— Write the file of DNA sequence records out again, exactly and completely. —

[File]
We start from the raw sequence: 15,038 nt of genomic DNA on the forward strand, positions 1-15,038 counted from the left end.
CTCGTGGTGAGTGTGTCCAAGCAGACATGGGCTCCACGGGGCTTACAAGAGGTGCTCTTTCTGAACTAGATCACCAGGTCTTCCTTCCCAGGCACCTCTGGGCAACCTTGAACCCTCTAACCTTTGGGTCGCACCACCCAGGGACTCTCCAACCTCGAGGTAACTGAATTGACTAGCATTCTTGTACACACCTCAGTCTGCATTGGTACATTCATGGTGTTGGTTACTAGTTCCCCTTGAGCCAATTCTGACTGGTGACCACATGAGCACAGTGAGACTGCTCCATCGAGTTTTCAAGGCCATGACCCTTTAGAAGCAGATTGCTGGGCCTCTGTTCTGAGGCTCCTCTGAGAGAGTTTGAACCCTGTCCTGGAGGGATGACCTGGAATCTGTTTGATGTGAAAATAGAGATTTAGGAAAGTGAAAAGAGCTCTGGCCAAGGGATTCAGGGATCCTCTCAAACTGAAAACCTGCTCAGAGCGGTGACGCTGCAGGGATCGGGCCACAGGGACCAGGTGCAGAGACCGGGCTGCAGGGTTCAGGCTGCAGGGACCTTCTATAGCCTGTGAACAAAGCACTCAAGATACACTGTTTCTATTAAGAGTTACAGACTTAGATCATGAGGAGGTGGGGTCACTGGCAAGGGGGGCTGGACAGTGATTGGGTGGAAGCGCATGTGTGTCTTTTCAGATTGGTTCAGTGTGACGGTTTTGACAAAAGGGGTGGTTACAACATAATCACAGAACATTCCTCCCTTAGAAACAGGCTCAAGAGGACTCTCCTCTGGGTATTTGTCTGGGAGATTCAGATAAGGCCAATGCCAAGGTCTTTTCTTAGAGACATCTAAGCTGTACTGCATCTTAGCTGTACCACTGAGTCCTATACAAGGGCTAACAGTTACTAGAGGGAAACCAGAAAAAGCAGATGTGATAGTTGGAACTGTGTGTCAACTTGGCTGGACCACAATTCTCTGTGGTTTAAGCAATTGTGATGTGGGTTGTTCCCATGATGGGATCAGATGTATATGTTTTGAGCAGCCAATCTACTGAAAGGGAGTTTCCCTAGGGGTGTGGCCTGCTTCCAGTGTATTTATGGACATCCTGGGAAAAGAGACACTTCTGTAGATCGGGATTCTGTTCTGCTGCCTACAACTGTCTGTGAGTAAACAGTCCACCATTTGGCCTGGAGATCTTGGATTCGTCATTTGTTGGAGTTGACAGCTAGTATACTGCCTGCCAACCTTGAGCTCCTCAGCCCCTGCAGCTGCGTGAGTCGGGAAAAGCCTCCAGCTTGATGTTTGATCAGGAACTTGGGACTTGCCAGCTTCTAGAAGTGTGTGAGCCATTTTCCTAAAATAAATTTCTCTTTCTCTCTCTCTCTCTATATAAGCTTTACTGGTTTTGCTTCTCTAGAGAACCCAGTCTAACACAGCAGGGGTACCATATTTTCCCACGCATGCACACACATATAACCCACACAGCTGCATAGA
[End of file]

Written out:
We start from the raw sequence: 15,038 nt of genomic DNA on the forward strand, positions 1-15,038 counted from the left end.
CTCGTGGTGAGTGTGTCCAAGCAGACATGGGCTCCACGGGGCTTACAAGAGGTGCTCTTTCTGAACTAGATCACCAGGTCTTCCTTCCCAGGCACCTCTGGGCAACCTTGAACCCTCTAACCTTTGGGTCGCACCACCCAGGGACTCTCCAACCTCGAGGTAACTGAATTGACTAGCATTCTTGTACACACCTCAGTCTGCATTGGTACATTCATGGTGTTGGTTACTAGTTCCCCTTGAGCCAATTCTGACTGGTGACCACATGAGCACAGTGAGACTGCTCCATCGAGTTTTCAAGGCCATGACCCTTTAGAAGCAGATTGCTGGGCCTCTGTTCTGAGGCTCCTCTGAGAGAGTTTGAACCCTGTCCTGGAGGGATGACCTGGAATCTGTTTGATGTGAAAATAGAGATTTAGGAAAGTGAAAAGAGCTCTGGCCAAGGGATTCAGGGATCCTCTCAAACTGAAAACCTGCTCAGAGCGGTGACGCTGCAGGGATCGGGCCACAGGGACCAGGTGCAGAGACCGGGCTGCAGGGTTCAGGCTGCAGGGACCTTCTATAGCCTGTGAACAAAGCACTCAAGATACACTGTTTCTATTAAGAGTTACAGACTTAGATCATGAGGAGGTGGGGTCACTGGCAAGGGGGGCTGGACAGTGATTGGGTGGAAGCGCATGTGTGTCTTTTCAGATTGGTTCAGTGTGACGGTTTTGACAAAAGGGGTGGTTACAACATAATCACAGAACATTCCTCCCTTAGAAACAGGCTCAAGAGGACTCTCCTCTGGGTATTTGTCTGGGAGATTCAGATAAGGCCAATGCCAAGGTCTTTTCTTAGAGACATCTAAGCTGTACTGCATCTTAGCTGTACCACTGAGTCCTATACAAGGGCTAACAGTTACTAGAGGGAAACCAGAAAAAGCAGATGTGATAGTTGGAACTGTGTGTCAACTTGGCTGGACCACAATTCTCTGTGGTTTAAGCAATTGTGATGTGGGTTGTTCCCATGATGGGATCAGATGTATATGTTTTGAGCAGCCAATCTACTGAAAGGGAGTTTCCCTAGGGGTGTGGCCTGCTTCCAGTGTATTTATGGACATCCTGGGAAAAGAGACACTTCTGTAGATCGGGATTCTGTTCTGCTGCCTACAACTGTCTGTGAGTAAACAGTCCACCATTTGGCCTGGAGATCTTGGATTCGTCATTTGTTGGAGTTGACAGCTAGTATACTGCCTGCCAACCTTGAGCTCCTCAGCCCCTGCAGCTGCGTGAGTCGGGAAAAGCCTCCAGCTTGATGTTTGATCAGGAACTTGGGACTTGCCAGCTTCTAGAAGTGTGTGAGCCATTTTCCTAAAATAAATTTCTCTTTCTCTCTCTCTCTCTATATAAGCTTTACTGGTTTTGCTTCTCTAGAGAACCCAGTCTAACACAGCAGGGGTACCATATTTTCCCACGCATGCACACACATATAACCCACACAGCTGCATAGA